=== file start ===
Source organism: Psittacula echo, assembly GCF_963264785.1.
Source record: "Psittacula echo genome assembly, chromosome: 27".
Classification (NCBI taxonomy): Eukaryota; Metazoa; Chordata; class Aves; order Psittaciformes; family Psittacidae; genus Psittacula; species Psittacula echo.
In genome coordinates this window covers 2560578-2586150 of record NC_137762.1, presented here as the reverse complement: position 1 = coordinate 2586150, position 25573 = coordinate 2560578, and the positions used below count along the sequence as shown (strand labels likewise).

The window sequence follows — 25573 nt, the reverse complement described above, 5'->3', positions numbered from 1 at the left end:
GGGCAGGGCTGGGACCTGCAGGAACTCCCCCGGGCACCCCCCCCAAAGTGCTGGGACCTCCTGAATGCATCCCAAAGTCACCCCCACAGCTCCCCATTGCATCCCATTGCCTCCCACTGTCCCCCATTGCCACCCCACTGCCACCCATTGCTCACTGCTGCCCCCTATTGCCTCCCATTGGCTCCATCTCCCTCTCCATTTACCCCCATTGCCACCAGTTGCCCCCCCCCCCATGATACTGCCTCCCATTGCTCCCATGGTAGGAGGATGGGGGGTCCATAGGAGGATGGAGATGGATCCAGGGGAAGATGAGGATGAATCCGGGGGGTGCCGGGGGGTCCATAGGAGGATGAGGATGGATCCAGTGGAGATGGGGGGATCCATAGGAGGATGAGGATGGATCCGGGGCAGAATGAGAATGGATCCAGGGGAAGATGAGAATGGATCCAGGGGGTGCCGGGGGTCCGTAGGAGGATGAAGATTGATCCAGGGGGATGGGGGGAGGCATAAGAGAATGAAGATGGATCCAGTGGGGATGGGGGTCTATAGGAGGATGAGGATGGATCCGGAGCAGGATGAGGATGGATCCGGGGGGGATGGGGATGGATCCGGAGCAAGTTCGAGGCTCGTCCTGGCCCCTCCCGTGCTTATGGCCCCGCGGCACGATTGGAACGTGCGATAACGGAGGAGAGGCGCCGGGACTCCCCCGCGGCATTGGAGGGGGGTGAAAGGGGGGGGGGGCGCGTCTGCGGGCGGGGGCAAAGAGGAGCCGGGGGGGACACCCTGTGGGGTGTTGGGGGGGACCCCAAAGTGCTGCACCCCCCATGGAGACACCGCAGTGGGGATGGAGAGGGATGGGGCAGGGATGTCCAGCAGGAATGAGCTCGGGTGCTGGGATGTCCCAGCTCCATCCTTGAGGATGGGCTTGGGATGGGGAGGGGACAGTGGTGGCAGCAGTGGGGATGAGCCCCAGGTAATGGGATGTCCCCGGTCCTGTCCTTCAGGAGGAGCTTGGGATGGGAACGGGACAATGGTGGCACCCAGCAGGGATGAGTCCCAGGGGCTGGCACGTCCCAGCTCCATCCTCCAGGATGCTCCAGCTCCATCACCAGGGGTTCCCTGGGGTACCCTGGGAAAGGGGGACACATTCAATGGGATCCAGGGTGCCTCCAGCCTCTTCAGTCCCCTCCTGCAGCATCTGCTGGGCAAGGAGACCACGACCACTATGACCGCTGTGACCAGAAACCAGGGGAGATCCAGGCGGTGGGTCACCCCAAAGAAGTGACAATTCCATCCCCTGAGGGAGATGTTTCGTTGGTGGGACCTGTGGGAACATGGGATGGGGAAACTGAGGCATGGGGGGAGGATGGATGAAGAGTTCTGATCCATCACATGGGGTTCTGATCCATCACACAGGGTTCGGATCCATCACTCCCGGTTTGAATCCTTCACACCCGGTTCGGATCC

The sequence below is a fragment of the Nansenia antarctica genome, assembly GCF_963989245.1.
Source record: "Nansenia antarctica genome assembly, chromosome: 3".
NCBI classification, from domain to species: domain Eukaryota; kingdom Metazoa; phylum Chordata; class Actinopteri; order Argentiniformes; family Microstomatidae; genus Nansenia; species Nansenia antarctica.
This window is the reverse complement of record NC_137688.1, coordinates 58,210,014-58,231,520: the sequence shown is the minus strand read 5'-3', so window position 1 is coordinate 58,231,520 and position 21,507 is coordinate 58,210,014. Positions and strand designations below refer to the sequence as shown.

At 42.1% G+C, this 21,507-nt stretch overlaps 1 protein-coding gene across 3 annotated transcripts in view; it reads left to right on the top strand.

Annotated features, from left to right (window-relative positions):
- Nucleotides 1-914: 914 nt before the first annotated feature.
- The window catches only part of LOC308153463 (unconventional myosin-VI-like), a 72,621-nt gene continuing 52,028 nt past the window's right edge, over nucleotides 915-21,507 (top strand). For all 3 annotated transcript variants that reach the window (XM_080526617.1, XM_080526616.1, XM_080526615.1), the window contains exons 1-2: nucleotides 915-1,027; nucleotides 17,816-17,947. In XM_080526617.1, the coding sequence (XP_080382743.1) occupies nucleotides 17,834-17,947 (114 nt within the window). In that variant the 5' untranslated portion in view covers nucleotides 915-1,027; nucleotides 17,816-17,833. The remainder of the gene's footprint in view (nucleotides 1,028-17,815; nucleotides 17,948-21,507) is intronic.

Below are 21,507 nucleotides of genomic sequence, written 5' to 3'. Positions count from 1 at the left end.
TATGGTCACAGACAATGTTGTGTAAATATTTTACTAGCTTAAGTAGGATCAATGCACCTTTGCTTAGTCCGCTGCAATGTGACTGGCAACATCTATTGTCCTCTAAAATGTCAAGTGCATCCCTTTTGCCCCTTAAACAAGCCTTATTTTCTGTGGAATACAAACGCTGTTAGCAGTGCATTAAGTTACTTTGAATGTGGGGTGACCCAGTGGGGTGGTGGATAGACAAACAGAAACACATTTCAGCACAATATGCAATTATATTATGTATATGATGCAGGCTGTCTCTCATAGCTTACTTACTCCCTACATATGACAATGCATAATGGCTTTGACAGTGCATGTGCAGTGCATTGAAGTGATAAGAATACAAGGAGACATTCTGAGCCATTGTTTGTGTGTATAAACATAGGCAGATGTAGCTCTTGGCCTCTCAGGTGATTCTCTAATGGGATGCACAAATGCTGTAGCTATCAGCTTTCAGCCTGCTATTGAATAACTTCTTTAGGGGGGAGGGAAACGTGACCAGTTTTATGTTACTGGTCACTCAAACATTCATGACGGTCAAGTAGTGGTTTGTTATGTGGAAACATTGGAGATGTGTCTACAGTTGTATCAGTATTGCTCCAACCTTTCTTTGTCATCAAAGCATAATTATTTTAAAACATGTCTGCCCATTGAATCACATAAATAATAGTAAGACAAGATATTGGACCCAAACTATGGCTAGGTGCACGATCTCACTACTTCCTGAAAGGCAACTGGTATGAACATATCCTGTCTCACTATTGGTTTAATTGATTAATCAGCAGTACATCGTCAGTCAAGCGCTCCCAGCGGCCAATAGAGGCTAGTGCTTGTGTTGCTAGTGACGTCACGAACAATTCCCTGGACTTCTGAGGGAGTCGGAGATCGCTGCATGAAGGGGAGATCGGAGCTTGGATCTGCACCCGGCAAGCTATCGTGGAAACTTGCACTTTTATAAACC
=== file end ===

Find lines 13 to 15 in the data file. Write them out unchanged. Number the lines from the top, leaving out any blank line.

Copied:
- Nucleotides 1-914: 914 nt before the first annotated feature.
- The window catches only part of LOC308153463 (unconventional myosin-VI-like), a 72,621-nt gene continuing 52,028 nt past the window's right edge, over nucleotides 915-21,507 (top strand). For all 3 annotated transcript variants that reach the window (XM_080526617.1, XM_080526616.1, XM_080526615.1), the window contains exons 1-2: nucleotides 915-1,027; nucleotides 17,816-17,947. In XM_080526617.1, the coding sequence (XP_080382743.1) occupies nucleotides 17,834-17,947 (114 nt within the window). In that variant the 5' untranslated portion in view covers nucleotides 915-1,027; nucleotides 17,816-17,833. The remainder of the gene's footprint in view (nucleotides 1,028-17,815; nucleotides 17,948-21,507) is intronic.

Below are 21,507 nucleotides of genomic sequence, written 5' to 3'. Positions count from 1 at the left end.